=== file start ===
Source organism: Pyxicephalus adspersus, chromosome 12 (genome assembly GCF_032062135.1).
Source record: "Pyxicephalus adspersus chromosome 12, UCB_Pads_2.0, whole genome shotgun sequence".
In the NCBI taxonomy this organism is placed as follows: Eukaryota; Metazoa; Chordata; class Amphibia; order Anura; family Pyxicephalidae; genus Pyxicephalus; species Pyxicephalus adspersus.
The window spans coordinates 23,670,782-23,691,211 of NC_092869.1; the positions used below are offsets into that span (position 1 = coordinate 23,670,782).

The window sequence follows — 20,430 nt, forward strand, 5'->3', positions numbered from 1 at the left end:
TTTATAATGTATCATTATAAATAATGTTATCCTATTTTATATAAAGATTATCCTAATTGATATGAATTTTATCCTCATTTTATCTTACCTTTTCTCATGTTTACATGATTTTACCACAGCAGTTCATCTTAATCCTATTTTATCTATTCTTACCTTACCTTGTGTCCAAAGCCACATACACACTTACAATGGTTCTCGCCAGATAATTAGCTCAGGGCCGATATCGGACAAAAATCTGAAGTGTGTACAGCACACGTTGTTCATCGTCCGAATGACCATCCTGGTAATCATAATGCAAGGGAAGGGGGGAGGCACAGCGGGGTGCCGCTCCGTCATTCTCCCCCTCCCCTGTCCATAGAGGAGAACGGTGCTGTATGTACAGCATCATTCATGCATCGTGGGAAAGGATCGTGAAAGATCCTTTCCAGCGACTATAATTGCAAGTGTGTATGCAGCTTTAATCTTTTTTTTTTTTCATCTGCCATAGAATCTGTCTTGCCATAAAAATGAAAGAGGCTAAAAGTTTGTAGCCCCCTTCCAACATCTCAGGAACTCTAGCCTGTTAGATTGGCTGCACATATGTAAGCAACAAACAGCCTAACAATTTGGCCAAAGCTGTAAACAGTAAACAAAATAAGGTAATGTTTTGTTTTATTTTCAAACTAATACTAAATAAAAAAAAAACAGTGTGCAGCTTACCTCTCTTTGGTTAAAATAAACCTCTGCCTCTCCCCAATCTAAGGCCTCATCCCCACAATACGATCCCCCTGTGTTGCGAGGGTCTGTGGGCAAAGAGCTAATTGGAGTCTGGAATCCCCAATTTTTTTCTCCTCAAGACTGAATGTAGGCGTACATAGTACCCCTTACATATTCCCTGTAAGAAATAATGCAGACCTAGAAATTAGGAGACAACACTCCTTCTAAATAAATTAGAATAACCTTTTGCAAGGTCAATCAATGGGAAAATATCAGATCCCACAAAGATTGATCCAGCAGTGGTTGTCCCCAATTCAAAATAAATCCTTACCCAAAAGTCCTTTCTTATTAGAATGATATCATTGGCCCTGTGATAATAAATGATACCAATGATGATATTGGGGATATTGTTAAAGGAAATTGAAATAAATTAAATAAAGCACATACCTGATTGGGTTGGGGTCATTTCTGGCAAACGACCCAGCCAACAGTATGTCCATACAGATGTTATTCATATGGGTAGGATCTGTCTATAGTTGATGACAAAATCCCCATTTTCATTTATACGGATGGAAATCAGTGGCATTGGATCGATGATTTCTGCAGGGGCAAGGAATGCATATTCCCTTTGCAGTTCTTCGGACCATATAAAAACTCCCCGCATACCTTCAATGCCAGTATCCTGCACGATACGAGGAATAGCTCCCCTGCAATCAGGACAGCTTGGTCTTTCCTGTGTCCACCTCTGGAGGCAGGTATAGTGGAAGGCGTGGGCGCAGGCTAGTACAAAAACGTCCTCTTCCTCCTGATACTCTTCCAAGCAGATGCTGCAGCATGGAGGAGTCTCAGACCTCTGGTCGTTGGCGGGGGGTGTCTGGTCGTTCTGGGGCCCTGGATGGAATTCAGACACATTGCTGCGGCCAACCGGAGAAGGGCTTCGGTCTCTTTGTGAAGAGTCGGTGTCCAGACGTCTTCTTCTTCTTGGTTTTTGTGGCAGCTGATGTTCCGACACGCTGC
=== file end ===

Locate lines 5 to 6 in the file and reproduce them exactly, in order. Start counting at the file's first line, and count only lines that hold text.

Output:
The window sequence follows — 20,430 nt, forward strand, 5'->3', positions numbered from 1 at the left end:
TTTATAATGTATCATTATAAATAATGTTATCCTATTTTATATAAAGATTATCCTAATTGATATGAATTTTATCCTCATTTTATCTTACCTTTTCTCATGTTTACATGATTTTACCACAGCAGTTCATCTTAATCCTATTTTATCTATTCTTACCTTACCTTGTGTCCAAAGCCACATACACACTTACAATGGTTCTCGCCAGATAATTAGCTCAGGGCCGATATCGGACAAAAATCTGAAGTGTGTACAGCACACGTTGTTCATCGTCCGAATGACCATCCTGGTAATCATAATGCAAGGGAAGGGGGGAGGCACAGCGGGGTGCCGCTCCGTCATTCTCCCCCTCCCCTGTCCATAGAGGAGAACGGTGCTGTATGTACAGCATCATTCATGCATCGTGGGAAAGGATCGTGAAAGATCCTTTCCAGCGACTATAATTGCAAGTGTGTATGCAGCTTTAATCTTTTTTTTTTTTCATCTGCCATAGAATCTGTCTTGCCATAAAAATGAAAGAGGCTAAAAGTTTGTAGCCCCCTTCCAACATCTCAGGAACTCTAGCCTGTTAGATTGGCTGCACATATGTAAGCAACAAACAGCCTAACAATTTGGCCAAAGCTGTAAACAGTAAACAAAATAAGGTAATGTTTTGTTTTATTTTCAAACTAATACTAAATAAAAAAAAAACAGTGTGCAGCTTACCTCTCTTTGGTTAAAATAAACCTCTGCCTCTCCCCAATCTAAGGCCTCATCCCCACAATACGATCCCCCTGTGTTGCGAGGGTCTGTGGGCAAAGAGCTAATTGGAGTCTGGAATCCCCAATTTTTTTCTCCTCAAGACTGAATGTAGGCGTACATAGTACCCCTTACATATTCCCTGTAAGAAATAATGCAGACCTAGAAATTAGGAGACAACACTCCTTCTAAATAAATTAGAATAACCTTTTGCAAGGTCAATCAATGGGAAAATATCAGATCCCACAAAGATTGATCCAGCAGTGGTTGTCCCCAATTCAAAATAAATCCTTACCCAAAAGTCCTTTCTTATTAGAATGATATCATTGGCCCTGTGATAATAAATGATACCAATGATGATATTGGGGATATTGTTAAAGGAAATTGAAATAAATTAAATAAAGCACATACCTGATTGGGTTGGGGTCATTTCTGGCAAACGACCCAGCCAACAGTATGTCCATACAGATGTTATTCATATGGGTAGGATCTGTCTATAGTTGATGACAAAATCCCCATTTTCATTTATACGGATGGAAATCAGTGGCATTGGATCGATGATTTCTGCAGGGGCAAGGAATGCATATTCCCTTTGCAGTTCTTCGGACCATATAAAAACTCCCCGCATACCTTCAATGCCAGTATCCTGCACGATACGAGGAATAGCTCCCCTGCAATCAGGACAGCTTGGTCTTTCCTGTGTCCACCTCTGGAGGCAGGTATAGTGGAAGGCGTGGGCGCAGGCTAGTACAAAAACGTCCTCTTCCTCCTGATACTCTTCCAAGCAGATGCTGCAGCATGGAGGAGTCTCAGACCTCTGGTCGTTGGCGGGGGGTGTCTGGTCGTTCTGGGGCCCTGGATGGAATTCAGACACATTGCTGCGGCCAACCGGAGAAGGGCTTCGGTCTCTTTGTGAAGAGTCGGTGTCCAGACGTCTTCTTCTTCTTGGTTTTTGTGGCAGCTGATGTTCCGACACGCTGC